Appellate court will not substitute its judgment for jury who viewed defendant's large collection of animal fighting paraphernalia and communiques relating to cockfighting as sufficient evidence for AWA conspiracy conviction. United States v. Carrano, --- F.Supp.3d ----, 2018 WL 6314123 (S.D.N.Y. Dec. 4, 2018). Defendant Thomas Carrano was convicted after a jury trial of conspiracy to violate the Animal Welfare Act (AWA), 7 U.S.C. § 2131 et seq. In the supporting investigation, officers eventually searched Carrano's property and seized extensive animal fighting paraphernalia, some of which was covered in chicken blood. Defendant was indicted on a single count of conspiring to violate the AWA and was subsequently convicted by jury. In this appeal, defendant contends that the government failed to prove he joined a conspiracy to violate the AWA and failed to prove the interstate commerce requirement for the conspiracy. He argues that the substantial evidence seized (e.g., training videos, gaffs, vitamin supplements, etc.) were consistent with showing chickens at a poultry show. The court noted that the jury made permissible inferences as to the evidence that were consistent with cockfighting, and that a reviewing court will not substitute its judgment for that judgment. In addition, Facebook and text messages from defendant evidence the furtherance of a conspiracy. While defendant contends that the government failed to prove that he actually engaged in cockfighting during the relevant time period, the court stated that the conspiracy charge only required sufficient evidence showing defendant agreed to deal in chickens for a fight through interstate commerce. Defendant's motion for a judgment of acquittal or in the alternative a new trial was denied.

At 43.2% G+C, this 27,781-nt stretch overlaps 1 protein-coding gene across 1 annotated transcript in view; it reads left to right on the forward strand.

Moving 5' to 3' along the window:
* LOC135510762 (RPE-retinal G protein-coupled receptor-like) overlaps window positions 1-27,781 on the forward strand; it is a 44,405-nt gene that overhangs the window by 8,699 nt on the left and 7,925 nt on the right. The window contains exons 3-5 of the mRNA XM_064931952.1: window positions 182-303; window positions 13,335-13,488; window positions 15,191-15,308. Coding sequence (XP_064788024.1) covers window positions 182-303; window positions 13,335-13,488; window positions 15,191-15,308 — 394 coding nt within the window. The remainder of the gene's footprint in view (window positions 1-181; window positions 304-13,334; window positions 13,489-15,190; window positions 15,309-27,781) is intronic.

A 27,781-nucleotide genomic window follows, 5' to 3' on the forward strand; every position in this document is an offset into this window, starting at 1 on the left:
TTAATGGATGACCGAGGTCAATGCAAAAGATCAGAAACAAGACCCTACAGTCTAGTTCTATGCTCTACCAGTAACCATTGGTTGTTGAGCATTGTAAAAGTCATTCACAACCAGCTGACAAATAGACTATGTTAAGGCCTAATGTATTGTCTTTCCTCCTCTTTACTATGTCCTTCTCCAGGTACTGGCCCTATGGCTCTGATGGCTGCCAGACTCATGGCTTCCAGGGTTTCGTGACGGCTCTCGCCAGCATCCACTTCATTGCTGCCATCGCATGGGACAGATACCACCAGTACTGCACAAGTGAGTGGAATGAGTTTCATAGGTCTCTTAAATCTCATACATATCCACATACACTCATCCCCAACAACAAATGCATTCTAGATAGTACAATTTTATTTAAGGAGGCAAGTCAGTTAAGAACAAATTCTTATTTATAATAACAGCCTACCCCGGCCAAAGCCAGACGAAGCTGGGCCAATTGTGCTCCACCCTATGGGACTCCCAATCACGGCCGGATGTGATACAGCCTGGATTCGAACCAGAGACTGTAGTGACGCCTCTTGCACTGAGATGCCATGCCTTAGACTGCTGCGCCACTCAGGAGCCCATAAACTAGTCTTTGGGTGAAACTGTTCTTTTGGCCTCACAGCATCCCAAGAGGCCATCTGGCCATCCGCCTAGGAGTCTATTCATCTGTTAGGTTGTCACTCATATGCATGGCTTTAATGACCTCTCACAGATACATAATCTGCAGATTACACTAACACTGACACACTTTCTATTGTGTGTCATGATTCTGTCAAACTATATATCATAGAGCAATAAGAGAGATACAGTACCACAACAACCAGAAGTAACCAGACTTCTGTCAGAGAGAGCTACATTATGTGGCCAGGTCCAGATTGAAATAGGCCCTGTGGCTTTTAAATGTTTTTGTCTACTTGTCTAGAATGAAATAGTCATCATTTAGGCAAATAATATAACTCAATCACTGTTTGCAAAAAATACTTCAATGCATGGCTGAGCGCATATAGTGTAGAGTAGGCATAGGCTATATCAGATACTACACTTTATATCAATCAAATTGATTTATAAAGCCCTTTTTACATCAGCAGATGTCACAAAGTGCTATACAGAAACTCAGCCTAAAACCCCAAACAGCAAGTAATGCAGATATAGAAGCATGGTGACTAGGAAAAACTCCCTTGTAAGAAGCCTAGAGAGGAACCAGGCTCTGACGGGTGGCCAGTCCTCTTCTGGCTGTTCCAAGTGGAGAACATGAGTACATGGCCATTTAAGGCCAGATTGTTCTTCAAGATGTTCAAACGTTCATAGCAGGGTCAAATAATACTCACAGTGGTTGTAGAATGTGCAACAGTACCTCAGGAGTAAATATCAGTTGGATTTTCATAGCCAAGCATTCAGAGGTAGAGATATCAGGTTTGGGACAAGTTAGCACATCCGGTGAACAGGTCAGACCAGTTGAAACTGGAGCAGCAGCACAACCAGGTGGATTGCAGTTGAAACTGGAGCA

North Carolina dog owners have no ownership right to dog adopted out after required state holding period of 72-hours. SAM LAMBERT & ANDRIA LAMBERT v. SALLY MORRIS & STEVE HAIR, --- S.E.2d ----, 2018 WL 6314142 (N.C. Ct. App. Dec. 4, 2018). Plaintiffs appeal the trial court's grant of summary judgment in this lost dog case. Specifically, plaintiffs filed an action against defendants Sally Morris and Steve Hair alleging conversion, civil conspiracy, and other claims as well as injunctive relief and damages related to the disappearance of their dog, Biscuit. Biscuit was lost in 2015, and ended up being turned into local animal control a month after she went missing. She was held for the state mandatory 72-hour old and then transferred to the local humane society (who did necessary surgery and adopted the dog out). A year later, plaintiffs discovered Biscuit’s picture on an old Facebook post for the humane society and attempted to reclaim the dog (now adopted by Defendant Hair). Due to Defendant Hair’s concerns over the 14 other dogs plaintiffs possessed, he refused to give the dog back without a home visit, which plaintiffs refused. Plaintiffs filed suit and the trial court granted summary judgment in favor of defendants. On appeal, the court noted that an animal shelter must hold a lost dog for at least 72-hours under state law. Here, animal control satisfied its legal duty by keeping Biscuit in custody for the required holding period before transferring her to the Humane Society. Thus, plaintiffs lost any ownership rights to Biscuit after the 72-hour mark. Affirmed.